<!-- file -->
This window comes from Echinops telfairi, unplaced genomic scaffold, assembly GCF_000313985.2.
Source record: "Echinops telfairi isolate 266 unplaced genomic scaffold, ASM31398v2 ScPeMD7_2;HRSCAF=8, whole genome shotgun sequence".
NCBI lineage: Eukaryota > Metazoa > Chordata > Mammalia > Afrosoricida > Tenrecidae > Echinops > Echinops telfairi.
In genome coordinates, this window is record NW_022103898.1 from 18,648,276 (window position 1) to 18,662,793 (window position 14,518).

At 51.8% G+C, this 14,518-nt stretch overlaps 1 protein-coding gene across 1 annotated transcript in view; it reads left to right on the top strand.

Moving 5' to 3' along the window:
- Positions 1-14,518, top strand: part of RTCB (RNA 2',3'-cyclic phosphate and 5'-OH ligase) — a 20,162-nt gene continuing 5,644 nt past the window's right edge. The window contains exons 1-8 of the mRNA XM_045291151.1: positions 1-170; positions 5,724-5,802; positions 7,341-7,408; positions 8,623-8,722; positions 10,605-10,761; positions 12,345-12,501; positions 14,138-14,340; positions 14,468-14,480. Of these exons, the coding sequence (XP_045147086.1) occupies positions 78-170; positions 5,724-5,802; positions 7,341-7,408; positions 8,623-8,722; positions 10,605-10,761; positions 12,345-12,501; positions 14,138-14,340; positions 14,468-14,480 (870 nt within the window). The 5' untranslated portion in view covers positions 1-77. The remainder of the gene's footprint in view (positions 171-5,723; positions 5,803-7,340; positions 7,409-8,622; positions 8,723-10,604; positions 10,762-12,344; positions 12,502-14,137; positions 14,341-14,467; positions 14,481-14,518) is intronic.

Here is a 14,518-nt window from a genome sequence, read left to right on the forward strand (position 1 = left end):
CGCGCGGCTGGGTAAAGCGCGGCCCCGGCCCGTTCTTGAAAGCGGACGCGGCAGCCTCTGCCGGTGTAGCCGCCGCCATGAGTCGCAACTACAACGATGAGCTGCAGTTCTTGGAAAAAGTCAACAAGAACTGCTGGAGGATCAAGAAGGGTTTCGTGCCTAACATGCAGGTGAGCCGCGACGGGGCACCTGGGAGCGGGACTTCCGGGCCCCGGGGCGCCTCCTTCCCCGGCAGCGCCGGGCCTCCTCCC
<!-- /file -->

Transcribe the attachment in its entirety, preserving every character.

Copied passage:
This window comes from Echinops telfairi, unplaced genomic scaffold, assembly GCF_000313985.2.
Source record: "Echinops telfairi isolate 266 unplaced genomic scaffold, ASM31398v2 ScPeMD7_2;HRSCAF=8, whole genome shotgun sequence".
NCBI lineage: Eukaryota > Metazoa > Chordata > Mammalia > Afrosoricida > Tenrecidae > Echinops > Echinops telfairi.
In genome coordinates, this window is record NW_022103898.1 from 18,648,276 (window position 1) to 18,662,793 (window position 14,518).

At 51.8% G+C, this 14,518-nt stretch overlaps 1 protein-coding gene across 1 annotated transcript in view; it reads left to right on the top strand.

Moving 5' to 3' along the window:
- Positions 1-14,518, top strand: part of RTCB (RNA 2',3'-cyclic phosphate and 5'-OH ligase) — a 20,162-nt gene continuing 5,644 nt past the window's right edge. The window contains exons 1-8 of the mRNA XM_045291151.1: positions 1-170; positions 5,724-5,802; positions 7,341-7,408; positions 8,623-8,722; positions 10,605-10,761; positions 12,345-12,501; positions 14,138-14,340; positions 14,468-14,480. Of these exons, the coding sequence (XP_045147086.1) occupies positions 78-170; positions 5,724-5,802; positions 7,341-7,408; positions 8,623-8,722; positions 10,605-10,761; positions 12,345-12,501; positions 14,138-14,340; positions 14,468-14,480 (870 nt within the window). The 5' untranslated portion in view covers positions 1-77. The remainder of the gene's footprint in view (positions 171-5,723; positions 5,803-7,340; positions 7,409-8,622; positions 8,723-10,604; positions 10,762-12,344; positions 12,502-14,137; positions 14,341-14,467; positions 14,481-14,518) is intronic.

Here is a 14,518-nt window from a genome sequence, read left to right on the forward strand (position 1 = left end):
CGCGCGGCTGGGTAAAGCGCGGCCCCGGCCCGTTCTTGAAAGCGGACGCGGCAGCCTCTGCCGGTGTAGCCGCCGCCATGAGTCGCAACTACAACGATGAGCTGCAGTTCTTGGAAAAAGTCAACAAGAACTGCTGGAGGATCAAGAAGGGTTTCGTGCCTAACATGCAGGTGAGCCGCGACGGGGCACCTGGGAGCGGGACTTCCGGGCCCCGGGGCGCCTCCTTCCCCGGCAGCGCCGGGCCTCCTCCC